These images are 512×512 pixels square (the largest resolution BigSleep supports) and took 4 minutes each to generate on an RTX 3090 GPU. The same code takes 6 minutes 45 seconds per image on an older 2080 Super GPU.

Also note that these are the “cherry picked” best results. BigSleep is not going to create awesome art every time. For these examples or when experimenting with new phrases I usually run a batch of multiple images and then manually select the best 4 or 8 to show off (4 or 8 because that satisfies one or two tweets).

To start, these next four images were created from the prompt phrase “Gandalf and the Balrog”

BigSleep - Gandalf and the Balrog

BigSleep - Gandalf and the Balrog

BigSleep - Gandalf and the Balrog

BigSleep - Gandalf and the Balrog

Here are results from “disturbing flesh”. These are like early David Cronenberg nightmare visuals.

BigSleep - Disturbing Flesh

BigSleep - Disturbing Flesh

BigSleep - Disturbing Flesh

BigSleep - Disturbing Flesh

A suggestion from @MatthewKafker on Twitter “spatially ambiguous water lillies painting”

BigSleep - Spatially Ambiguous Water Lillies Painting

BigSleep - Spatially Ambiguous Water Lillies Painting

BigSleep - Spatially Ambiguous Water Lillies Painting

BigSleep - Spatially Ambiguous Water Lillies Painting

BigSleep - Spatially Ambiguous Water Lillies Painting

BigSleep - Spatially Ambiguous Water Lillies Painting

BigSleep - Spatially Ambiguous Water Lillies Painting

BigSleep - Spatially Ambiguous Water Lillies Painting

“stormy seascape”

BigSleep - Stormy Seascape

BigSleep - Stormy Seascape

BigSleep - Stormy Seascape

BigSleep - Stormy Seascape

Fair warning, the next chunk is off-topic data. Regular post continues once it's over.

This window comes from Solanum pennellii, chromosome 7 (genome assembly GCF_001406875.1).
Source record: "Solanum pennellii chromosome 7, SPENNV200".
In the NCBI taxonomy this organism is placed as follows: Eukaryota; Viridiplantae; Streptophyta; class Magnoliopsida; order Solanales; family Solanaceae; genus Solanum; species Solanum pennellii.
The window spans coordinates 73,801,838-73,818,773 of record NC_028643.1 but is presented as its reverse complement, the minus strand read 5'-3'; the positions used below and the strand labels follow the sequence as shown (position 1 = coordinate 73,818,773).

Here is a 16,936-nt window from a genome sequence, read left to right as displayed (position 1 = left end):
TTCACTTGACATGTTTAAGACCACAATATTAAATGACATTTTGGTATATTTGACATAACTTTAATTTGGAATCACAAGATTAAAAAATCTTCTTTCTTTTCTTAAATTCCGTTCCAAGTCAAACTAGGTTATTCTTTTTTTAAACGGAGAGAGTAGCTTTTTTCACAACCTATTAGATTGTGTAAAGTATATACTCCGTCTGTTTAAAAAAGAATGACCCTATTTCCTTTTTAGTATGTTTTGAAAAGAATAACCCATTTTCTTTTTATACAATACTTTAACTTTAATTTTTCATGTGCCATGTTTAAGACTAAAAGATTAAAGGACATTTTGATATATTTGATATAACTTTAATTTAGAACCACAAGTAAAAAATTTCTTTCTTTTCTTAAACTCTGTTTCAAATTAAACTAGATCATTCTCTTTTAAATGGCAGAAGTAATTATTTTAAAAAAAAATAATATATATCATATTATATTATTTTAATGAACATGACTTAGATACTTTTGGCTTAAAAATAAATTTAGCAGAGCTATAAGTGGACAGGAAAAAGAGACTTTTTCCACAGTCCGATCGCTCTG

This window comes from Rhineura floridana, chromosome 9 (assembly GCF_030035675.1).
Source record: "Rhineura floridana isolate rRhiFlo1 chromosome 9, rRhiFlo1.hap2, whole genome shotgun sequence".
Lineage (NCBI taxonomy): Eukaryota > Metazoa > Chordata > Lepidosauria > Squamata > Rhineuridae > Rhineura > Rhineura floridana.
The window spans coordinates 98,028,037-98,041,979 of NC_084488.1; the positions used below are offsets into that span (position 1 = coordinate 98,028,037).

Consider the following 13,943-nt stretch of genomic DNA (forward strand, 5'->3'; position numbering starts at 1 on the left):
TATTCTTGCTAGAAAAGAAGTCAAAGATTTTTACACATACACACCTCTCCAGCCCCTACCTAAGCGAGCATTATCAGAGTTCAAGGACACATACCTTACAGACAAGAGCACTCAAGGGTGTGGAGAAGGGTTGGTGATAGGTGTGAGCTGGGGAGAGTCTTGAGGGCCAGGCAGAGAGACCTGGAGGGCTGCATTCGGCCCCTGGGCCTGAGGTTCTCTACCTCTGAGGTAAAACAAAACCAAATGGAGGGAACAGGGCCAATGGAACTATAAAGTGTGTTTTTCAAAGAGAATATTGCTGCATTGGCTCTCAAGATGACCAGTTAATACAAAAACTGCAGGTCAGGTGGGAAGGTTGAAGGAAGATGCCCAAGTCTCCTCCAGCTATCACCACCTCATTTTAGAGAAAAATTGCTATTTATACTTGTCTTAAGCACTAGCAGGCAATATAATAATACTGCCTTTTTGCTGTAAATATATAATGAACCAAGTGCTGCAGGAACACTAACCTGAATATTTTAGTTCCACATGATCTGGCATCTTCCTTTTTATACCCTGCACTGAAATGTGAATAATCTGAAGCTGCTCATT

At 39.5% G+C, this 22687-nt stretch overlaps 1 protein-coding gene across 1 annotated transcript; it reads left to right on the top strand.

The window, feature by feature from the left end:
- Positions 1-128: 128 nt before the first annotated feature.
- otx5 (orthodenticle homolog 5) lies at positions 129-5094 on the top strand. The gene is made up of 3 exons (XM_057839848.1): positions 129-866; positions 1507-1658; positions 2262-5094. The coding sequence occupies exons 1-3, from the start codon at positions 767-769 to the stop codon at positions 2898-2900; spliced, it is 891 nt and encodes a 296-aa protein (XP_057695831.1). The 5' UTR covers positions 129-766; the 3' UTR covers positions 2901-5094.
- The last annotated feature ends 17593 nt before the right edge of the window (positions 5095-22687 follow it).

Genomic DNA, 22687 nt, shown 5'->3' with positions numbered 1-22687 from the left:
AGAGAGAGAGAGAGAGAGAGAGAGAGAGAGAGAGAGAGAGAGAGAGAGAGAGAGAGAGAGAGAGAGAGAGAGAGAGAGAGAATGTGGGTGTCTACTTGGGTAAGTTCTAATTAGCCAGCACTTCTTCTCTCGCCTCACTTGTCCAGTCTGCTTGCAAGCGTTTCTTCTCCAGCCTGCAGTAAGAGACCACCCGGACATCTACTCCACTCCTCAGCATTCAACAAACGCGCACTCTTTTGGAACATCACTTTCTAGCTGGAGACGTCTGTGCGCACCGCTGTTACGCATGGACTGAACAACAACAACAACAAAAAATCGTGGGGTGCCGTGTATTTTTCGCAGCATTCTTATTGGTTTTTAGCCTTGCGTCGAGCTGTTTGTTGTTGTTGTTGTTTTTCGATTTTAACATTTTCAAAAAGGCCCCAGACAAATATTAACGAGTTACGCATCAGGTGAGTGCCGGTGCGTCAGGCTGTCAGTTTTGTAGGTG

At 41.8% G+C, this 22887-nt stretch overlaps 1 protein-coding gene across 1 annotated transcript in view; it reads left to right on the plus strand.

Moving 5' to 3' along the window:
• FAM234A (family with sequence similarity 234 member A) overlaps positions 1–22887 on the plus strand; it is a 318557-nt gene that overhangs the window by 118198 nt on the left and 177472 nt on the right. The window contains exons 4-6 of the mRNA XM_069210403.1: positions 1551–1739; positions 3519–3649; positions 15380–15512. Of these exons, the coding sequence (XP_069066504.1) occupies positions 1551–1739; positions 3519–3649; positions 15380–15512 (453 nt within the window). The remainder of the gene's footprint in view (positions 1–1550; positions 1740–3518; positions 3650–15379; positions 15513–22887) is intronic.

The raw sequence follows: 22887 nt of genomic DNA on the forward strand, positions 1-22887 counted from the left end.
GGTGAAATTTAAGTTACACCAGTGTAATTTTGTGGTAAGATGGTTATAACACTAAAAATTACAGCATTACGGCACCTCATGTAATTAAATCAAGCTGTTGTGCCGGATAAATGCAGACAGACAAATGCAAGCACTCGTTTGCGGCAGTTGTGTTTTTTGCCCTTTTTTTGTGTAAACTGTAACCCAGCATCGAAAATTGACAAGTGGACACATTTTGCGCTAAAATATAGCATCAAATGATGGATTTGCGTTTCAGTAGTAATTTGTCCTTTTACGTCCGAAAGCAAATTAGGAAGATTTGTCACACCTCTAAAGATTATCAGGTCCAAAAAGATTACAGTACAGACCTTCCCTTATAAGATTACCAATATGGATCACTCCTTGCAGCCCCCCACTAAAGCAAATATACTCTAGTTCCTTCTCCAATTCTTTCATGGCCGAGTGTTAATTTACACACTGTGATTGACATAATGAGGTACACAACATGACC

After experimenting with acrylic pour painting in the past I wanted to see what BigSleep could generate from “acrylic pour painting”

BigSleep - Acrylic Pour Painting

BigSleep - Acrylic Pour Painting

BigSleep - Acrylic Pour Painting

BigSleep - Acrylic Pour Painting

“beautiful sunset”

BigSleep - Beautiful Sunset

BigSleep - Beautiful Sunset

BigSleep - Beautiful Sunset

BigSleep - Beautiful Sunset

I have always enjoyed David Lynch movies so let’s see what “david lynch visuals” results in. This one got a lot of surprises and worked great. These images really capture the feeling of a Lynchian cinematic look. A lot of these came out fairly dark so I have tweaked exposure in GIMP.

BigSleep - David Lynch Visuals

BigSleep - David Lynch Visuals

BigSleep - David Lynch Visuals

BigSleep - David Lynch Visuals

BigSleep - David Lynch Visuals

BigSleep - David Lynch Visuals

BigSleep - David Lynch Visuals

BigSleep - David Lynch Visuals

More from “david lynch visuals” but these are more portraits. The famous hair comes through.

BigSleep - David Lynch Visuals

BigSleep - David Lynch Visuals

BigSleep - David Lynch Visuals

BigSleep - David Lynch Visuals

“H.R.Giger”

BigSleep - H.R.Giger

BigSleep - H.R.Giger

BigSleep - H.R.Giger

BigSleep - H.R.Giger

BigSleep - H.R.Giger

BigSleep - H.R.Giger

BigSleep - H.R.Giger

BigSleep - H.R.Giger

“metropolis”

BigSleep - Metropolis

BigSleep - Metropolis

BigSleep - Metropolis

BigSleep - Metropolis

“surrealism”

BigSleep - Surrealsim

BigSleep - Surrealsim

BigSleep - Surrealsim

BigSleep - Surrealsim

Availability